It’s almost a throwaway line, uttered during a frantic scene that passes quickly. But is it true? The answer depends on one’s worldview—how we see and understand the world around us. Dory’s statement assumes there is no real overarching purpose or direction to reality. By definition, chance has no direction.
But as James Sire notes in The Universe Next Door, the answer to the question, “What is the meaning of human history?” is an important clue to discerning one’s worldview. The Christian answer is: “History is linear, a meaningful sequence of events leading to the fulfillment of God’s purposes for humanity.”3
Dory’s view of “chance” at the core of life has more in common with naturalistic and atheistic worldviews. If nature is all that exists, then this excludes purposeful direction, such as is found in God.
One more thing should be noted about Finding Dory: the marvelous work of art that plays before it; namely, the short film Piper, directed by Alan Barillaro.
Artistically, the animation throughout Piper is of the highest caliber, especially when one considers that computer-generated animation is still a relatively new medium in the history of filmmaking.
Message-wise, Piper is the story of a sandpiper hatchling who is afraid of the water. In just a few minutes, with no dialogue, Piper tells the charming story of the joys that we may find when we overcome our fears.
Robert Velarde (MA, Southern Evangelical Seminary) is author of several books, including The Wisdom of Pixar (InterVarsity Press, 2010) and A Visual Defense (Kregel, 2013).
Is TV bad for you? Is reading a more intellectual pursuit than viewing? Recent essayists have held that somehow, electronic media, such as television, films, and the Internet, have caused America’s loss of “cultural memory,” that is, our sense of history, of place, which grounds our communities in their selfidentity, their idea of task, and their future hopes. The following assertion from John Polkinghorne and Michael Welker is typical: “The electronic media, and especially in connection with the fast and global expansion of television and now the Internet…has been accompanied by a depreciation of cultural memory, of the hierarchy of the classics, of the canonic, and of recourse to historical memory in the crises of the present moment” (emphasis added).1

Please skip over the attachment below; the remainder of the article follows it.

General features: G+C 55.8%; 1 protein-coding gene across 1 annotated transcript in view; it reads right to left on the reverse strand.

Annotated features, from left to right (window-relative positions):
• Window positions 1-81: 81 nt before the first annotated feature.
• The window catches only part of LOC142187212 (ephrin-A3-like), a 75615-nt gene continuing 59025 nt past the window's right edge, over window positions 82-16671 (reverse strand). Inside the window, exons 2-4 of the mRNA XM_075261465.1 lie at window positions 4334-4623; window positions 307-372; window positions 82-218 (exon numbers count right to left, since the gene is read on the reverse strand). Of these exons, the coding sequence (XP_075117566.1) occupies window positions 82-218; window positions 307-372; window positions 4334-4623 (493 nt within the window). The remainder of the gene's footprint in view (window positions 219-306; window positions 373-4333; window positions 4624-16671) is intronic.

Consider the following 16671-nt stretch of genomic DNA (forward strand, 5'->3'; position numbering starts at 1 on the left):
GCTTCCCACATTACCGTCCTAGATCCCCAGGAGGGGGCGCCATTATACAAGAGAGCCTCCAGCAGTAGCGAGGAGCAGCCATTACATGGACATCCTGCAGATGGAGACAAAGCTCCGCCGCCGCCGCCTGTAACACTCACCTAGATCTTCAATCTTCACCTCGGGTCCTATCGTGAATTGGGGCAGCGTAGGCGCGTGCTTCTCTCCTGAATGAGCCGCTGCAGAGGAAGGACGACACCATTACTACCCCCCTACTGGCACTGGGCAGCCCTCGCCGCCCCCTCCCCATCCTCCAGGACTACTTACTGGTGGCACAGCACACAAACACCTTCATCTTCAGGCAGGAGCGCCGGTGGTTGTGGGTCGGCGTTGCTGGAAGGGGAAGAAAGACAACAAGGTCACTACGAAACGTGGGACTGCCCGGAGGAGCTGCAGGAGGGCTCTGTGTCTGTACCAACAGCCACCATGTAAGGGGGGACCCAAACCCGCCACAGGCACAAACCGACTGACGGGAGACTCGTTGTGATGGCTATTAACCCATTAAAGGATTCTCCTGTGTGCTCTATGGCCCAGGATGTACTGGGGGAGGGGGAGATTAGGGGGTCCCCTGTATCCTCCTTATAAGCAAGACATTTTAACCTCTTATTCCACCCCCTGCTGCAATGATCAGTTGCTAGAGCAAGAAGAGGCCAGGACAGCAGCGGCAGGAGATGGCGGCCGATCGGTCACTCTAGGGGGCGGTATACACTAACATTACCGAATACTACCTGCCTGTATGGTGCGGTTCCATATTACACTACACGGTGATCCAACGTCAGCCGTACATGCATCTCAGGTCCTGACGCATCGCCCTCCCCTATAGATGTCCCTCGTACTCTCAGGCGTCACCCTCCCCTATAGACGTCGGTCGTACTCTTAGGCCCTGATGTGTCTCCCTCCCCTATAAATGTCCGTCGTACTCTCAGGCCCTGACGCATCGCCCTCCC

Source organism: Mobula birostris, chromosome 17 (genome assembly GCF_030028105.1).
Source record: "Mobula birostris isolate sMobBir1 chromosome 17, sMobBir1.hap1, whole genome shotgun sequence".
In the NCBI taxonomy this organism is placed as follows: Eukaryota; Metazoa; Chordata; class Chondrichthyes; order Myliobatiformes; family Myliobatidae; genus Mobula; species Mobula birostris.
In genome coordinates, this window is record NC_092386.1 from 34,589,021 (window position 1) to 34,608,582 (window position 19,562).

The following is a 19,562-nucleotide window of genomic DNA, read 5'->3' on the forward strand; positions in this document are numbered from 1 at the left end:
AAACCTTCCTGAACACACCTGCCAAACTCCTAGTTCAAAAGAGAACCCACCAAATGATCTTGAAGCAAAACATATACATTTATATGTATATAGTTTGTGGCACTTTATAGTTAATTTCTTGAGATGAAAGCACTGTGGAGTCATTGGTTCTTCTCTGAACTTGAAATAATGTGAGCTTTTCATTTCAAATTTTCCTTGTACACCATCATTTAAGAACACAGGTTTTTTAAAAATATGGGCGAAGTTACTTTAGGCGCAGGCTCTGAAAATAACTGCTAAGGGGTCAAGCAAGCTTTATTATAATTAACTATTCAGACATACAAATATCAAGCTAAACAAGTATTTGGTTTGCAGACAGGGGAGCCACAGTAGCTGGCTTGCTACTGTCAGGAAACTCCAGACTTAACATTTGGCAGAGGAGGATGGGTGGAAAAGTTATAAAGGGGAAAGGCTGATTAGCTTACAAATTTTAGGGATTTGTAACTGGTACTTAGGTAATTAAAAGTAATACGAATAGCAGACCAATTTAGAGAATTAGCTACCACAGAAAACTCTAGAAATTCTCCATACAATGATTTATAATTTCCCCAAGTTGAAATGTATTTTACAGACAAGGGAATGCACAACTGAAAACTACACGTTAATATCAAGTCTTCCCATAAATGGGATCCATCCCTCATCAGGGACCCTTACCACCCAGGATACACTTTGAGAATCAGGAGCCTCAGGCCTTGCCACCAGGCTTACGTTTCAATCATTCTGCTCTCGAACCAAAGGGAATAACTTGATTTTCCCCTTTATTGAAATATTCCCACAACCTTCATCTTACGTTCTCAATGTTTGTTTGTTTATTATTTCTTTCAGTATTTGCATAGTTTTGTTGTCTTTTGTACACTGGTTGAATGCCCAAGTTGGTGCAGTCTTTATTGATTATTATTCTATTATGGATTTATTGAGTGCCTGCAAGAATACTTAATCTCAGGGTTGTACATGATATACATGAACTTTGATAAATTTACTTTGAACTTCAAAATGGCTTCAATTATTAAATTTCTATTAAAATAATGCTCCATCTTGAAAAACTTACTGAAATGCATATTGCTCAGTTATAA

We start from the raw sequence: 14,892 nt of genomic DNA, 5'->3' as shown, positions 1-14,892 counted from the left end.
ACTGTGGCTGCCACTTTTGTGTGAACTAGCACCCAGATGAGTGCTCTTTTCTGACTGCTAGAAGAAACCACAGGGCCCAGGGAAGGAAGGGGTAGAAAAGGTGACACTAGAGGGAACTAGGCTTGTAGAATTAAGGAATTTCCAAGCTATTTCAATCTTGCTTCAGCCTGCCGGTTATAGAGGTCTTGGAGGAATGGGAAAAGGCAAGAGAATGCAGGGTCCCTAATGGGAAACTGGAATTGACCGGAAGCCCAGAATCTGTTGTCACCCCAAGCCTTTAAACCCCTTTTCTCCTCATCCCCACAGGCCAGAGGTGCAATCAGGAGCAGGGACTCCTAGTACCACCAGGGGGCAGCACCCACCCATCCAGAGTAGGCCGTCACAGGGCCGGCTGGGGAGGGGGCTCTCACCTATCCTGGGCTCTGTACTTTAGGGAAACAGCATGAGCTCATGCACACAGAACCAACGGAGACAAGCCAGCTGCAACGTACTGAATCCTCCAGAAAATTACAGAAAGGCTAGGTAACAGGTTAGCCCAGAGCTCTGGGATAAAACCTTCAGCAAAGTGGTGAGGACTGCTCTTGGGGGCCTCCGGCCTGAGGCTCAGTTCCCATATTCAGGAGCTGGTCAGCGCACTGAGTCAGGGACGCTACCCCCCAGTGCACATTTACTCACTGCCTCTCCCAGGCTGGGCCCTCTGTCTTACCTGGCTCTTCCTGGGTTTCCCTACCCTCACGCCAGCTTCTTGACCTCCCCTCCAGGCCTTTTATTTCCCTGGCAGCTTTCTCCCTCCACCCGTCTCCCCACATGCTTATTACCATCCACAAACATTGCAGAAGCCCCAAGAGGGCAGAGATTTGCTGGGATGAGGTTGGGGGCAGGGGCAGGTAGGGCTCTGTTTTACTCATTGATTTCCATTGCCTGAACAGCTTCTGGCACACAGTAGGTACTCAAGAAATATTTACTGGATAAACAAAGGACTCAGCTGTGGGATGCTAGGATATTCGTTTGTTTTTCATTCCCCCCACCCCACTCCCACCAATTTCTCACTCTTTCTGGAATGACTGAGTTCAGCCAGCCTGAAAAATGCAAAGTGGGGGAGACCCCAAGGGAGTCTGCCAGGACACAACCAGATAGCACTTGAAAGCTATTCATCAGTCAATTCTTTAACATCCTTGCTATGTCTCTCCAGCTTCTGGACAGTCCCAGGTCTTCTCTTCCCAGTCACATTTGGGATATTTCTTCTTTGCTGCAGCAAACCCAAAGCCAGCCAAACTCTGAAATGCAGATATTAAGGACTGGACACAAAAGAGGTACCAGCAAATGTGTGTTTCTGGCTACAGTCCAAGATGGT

Joshua Meyrowitz, in No Sense of Place: The Impact of Electronic Media on Social Behavior(Oxford University Press, 1985), reissues the familiar indictment of the electronic media for the social and psychological ills of our age. This popular sociological approach (see also Tony Schwartz, The Responsive Chord [Anchor Press, 1973], and Neil Postman, Amusing Ourselves to Death [Viking, 1985]) takes a generalized sense of cultural sickness and lays the blame for it at the feet of the messengers.2Reasons of the Heart: Emotions in Apologetics By Adam C. Pelser Contrary to the popular view that emotions are essentially nonrational feelings, emotions are evaluative perceptions that convey information. This is significant for apologetics because emotions can help us to “see” features of the world that reveal God’s existence and divine attributes. The distinctive emotional life of the Christian also can serve as a kind of apologetic evidence for the truth of Christianity. Christian apologists thus should not neglect or ignore the emotions, but instead must learn how to cultivate accurate emotional perceptions in themselves and others so that, in the words of the apostle Paul, “the eyes of [our] hearts” might be “enlightened” (Eph. 2:18). Almighty Fathers and Only Begotten Sons in Last Days in the Desert By John McAteer The opening title card of Last Days in the Desert says, “To prepare for his mission, the holy man went into the desert to fast and pray, and to seek guidance.” This is a rather coy start to a film that is clearly about Jesus. The events depicted in the film are not based directly on the Bible—the story, minimal as it is, involves a family that the “holy man” meets on his way to Jerusalem after spending forty days fasting in the desert—but the main character (played by Ewan McGregor) is later referred to as Yeshua, the Hebrew name for Jesus. He is said to be the only Son of God, and the film ends with him being crucified. So, yeah, it’s Jesus. But this is far from a typical “life of Jesus” movie.